YOUR HEALTH Dr James Le Fanu: Hypochondriasis
Thursday, 29 November 2012

Dr James Le Fanu: 30 November

How to treat hypochondriasis, what to do about burning-foot syndrome and how to wish away warts

Written by Dr James Le Fanu
Some people are more preoccupied with the physical workings of their bodies than others. Beyond a certain point, this can take over their lives, resulting in hypochondriasis.

The hypochondriac, notes Harvard psychiatrist Dr Arthur Barsky, has an unrealistic concept of what it means to be ‘healthy’, thus entirely normal sensations – such as a gurgling stomach or missed heartbeat – are perceived as being ‘incompatible with health and therefore indicate they are sick’.

The misfortune of the modern hypochondriac is that family doctors tend to pass the buck, referring them to one specialist after another. Dr Christopher Bass, of Oxford’s John Radcliffe Hospital, describes one 54-year-old woman who, for 20 years, had attended 12 hospitals for her symptoms of abdominal and chest pains. She had had six barium meals, three barium enemas, four gastroscopies, three CT scans of the head, two CT scans of the abdomen and five spinal X-rays. Despite all this, Dr Bass reports ‘she dislikes doctors, claiming they have wrecked her life’.

And on that point she is right, as the failure to recognise and treat her hypochondriasis would have caused her much unnecessary physical and mental suffering. The most successful approach is undoubtedly cognitive therapy, as illustrated by a study conducted by psychiatrists at Oxford’s Warneford Hospital. ‘The central feature of hypochondriasis is tendency to misinterpret the significance of innocuous physical symptoms,’ they write in the British Journal of Psychiatry. During 16 sessions of therapy the patients learn to identify misinterpretations and replace them with a more realistic understanding of their significance. The results can only be described as astonishing; compared with a control group, the severity of their hypochondriasis, as confirmed by an independent assessor, fell by almost 75 per cent.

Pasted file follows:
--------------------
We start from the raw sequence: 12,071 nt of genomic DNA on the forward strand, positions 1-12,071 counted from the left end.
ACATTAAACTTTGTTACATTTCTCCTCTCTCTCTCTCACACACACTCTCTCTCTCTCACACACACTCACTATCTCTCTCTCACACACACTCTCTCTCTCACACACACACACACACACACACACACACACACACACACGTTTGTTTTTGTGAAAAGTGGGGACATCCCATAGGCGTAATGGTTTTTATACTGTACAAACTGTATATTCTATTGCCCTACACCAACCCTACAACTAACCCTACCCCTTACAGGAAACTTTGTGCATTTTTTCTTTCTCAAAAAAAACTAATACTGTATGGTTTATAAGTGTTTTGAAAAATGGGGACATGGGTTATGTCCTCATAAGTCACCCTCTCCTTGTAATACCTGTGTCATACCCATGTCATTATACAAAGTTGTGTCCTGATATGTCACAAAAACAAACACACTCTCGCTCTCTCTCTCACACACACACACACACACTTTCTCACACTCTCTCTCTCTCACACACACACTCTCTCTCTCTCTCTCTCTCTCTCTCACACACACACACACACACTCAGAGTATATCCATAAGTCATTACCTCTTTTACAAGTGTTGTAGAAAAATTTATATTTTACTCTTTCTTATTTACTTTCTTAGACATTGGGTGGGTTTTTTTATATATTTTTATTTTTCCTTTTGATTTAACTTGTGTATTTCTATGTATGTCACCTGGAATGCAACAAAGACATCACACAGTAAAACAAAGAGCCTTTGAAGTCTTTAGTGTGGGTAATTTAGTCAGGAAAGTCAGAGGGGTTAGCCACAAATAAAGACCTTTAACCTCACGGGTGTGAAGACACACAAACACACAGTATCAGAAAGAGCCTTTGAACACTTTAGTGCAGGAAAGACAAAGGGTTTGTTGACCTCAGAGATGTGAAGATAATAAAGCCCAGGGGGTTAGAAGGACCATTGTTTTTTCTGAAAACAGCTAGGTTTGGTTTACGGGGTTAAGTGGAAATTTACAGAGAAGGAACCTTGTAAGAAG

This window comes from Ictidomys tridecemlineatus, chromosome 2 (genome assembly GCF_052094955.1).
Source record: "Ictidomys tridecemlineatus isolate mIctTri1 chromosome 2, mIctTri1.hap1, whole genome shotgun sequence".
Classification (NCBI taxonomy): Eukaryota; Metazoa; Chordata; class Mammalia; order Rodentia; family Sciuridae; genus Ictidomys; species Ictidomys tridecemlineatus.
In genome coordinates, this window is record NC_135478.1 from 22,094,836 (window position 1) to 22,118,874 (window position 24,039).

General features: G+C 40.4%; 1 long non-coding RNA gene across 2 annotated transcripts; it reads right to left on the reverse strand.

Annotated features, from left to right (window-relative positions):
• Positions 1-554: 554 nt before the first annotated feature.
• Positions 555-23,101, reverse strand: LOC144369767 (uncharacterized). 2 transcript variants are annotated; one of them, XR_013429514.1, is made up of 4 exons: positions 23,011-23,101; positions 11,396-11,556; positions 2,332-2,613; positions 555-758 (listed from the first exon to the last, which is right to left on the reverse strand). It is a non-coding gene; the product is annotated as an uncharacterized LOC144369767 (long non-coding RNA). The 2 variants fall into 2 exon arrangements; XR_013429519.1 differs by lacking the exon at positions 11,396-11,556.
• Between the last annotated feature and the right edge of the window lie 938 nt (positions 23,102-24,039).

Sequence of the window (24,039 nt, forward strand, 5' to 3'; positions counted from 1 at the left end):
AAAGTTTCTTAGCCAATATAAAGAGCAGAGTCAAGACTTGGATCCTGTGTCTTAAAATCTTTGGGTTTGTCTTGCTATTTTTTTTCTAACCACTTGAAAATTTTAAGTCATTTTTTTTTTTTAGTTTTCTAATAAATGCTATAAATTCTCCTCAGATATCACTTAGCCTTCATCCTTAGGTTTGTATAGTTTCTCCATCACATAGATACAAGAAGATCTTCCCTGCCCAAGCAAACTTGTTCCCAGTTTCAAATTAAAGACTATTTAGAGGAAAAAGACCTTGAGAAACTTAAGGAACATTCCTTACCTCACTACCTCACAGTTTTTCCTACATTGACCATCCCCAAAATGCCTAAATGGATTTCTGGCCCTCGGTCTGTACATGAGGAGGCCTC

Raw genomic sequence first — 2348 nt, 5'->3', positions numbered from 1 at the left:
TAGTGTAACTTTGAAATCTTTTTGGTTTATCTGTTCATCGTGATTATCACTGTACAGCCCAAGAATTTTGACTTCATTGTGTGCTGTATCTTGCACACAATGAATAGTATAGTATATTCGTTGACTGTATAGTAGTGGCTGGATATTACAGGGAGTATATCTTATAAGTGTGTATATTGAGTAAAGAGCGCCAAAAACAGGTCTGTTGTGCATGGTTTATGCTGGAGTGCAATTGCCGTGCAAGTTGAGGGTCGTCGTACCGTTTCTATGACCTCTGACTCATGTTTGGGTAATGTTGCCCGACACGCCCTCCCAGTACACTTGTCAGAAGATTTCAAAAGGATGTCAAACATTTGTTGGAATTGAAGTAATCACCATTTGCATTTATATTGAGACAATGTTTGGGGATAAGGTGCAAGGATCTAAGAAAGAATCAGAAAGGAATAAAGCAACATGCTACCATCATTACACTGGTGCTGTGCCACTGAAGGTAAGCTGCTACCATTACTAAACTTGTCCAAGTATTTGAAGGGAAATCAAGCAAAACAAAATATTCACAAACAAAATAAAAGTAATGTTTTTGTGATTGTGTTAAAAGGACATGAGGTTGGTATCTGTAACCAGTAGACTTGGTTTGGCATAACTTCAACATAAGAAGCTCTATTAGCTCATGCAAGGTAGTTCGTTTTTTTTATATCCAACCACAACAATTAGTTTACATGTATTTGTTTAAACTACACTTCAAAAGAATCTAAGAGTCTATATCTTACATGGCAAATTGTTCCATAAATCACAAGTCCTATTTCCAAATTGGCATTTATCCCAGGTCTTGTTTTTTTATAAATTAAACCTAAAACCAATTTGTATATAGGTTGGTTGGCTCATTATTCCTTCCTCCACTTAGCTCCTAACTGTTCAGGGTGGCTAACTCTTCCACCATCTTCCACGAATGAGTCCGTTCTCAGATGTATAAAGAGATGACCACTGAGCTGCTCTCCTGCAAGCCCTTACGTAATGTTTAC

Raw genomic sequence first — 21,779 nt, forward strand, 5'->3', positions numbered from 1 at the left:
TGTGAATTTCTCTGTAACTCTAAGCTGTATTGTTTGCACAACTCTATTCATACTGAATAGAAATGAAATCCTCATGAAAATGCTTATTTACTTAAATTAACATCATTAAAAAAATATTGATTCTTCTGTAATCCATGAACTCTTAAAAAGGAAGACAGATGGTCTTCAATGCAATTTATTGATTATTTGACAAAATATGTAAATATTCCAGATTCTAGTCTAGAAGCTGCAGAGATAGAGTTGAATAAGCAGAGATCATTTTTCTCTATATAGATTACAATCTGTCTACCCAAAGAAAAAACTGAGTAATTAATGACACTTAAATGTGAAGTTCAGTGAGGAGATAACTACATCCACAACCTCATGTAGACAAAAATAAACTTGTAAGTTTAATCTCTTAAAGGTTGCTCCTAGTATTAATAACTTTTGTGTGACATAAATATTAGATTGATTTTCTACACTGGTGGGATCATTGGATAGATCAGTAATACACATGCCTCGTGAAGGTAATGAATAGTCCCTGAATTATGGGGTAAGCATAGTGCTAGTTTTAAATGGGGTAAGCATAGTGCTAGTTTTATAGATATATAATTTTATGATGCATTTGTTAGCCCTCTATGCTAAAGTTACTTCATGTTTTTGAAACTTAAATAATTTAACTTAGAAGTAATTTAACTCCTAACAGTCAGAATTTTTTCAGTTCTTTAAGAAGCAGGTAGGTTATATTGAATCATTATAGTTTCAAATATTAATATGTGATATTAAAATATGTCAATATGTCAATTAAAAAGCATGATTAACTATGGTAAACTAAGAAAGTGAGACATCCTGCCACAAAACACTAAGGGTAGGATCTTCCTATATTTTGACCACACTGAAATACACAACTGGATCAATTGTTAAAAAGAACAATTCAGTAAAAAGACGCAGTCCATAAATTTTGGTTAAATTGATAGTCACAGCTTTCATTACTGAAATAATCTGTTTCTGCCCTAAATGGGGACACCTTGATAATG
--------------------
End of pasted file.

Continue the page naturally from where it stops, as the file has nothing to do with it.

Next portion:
This week’s medical problem comes courtesy of a lady from Suffolk with ‘burning-foot syndrome’ caused by faulty functioning of the sensory nerves to her legs, otherwise known as peripheral neuropathy. The standard treatment with the drug amitriptyline gives her a crashing hangover the following day.

‘I am left with the choice of a reasonable night’s sleep followed by a zombie day or a very disturbed night followed by a pleasant day,’ she writes. What alternatives might there be? Two simple remedies that can mitigate the symptoms of burning-foot syndrome are to take a hot-water bottle, but filled with cold water, to bed at night, on which to rest the feet; also to apply a foot balm such as Nelsons Arnica Cooling Gel or Dermacool 1% Aqueous Cream.

For those who are very sensitive to the effects of amitriptyline, there is the option of a trial of gabapentin or carbamazepine, which are reputedly of value in this condition.

Power of belief

Many remedies for warts can only be described as quackery, such as: ‘The wart should be rubbed with a piece of buried meat.’ This might work, as warts are open to suggestion. If the person strongly believes, the wart will disappear. As Dr Christopher McKeown, a skin specialist from Louisiana, reports: ‘I have treated children who could not tolerate freezing liquid nitrogen, so I gave them a harmless substance to apply and told them it was a “very strong medicine”. It worked.’

Dr Nicholas Spanos, a psychologist from Ottawa, says ‘We tell patients to imagine warts shrinking, with tingling as they do so. Those with vivid imagery are more likely to lose the warts.’

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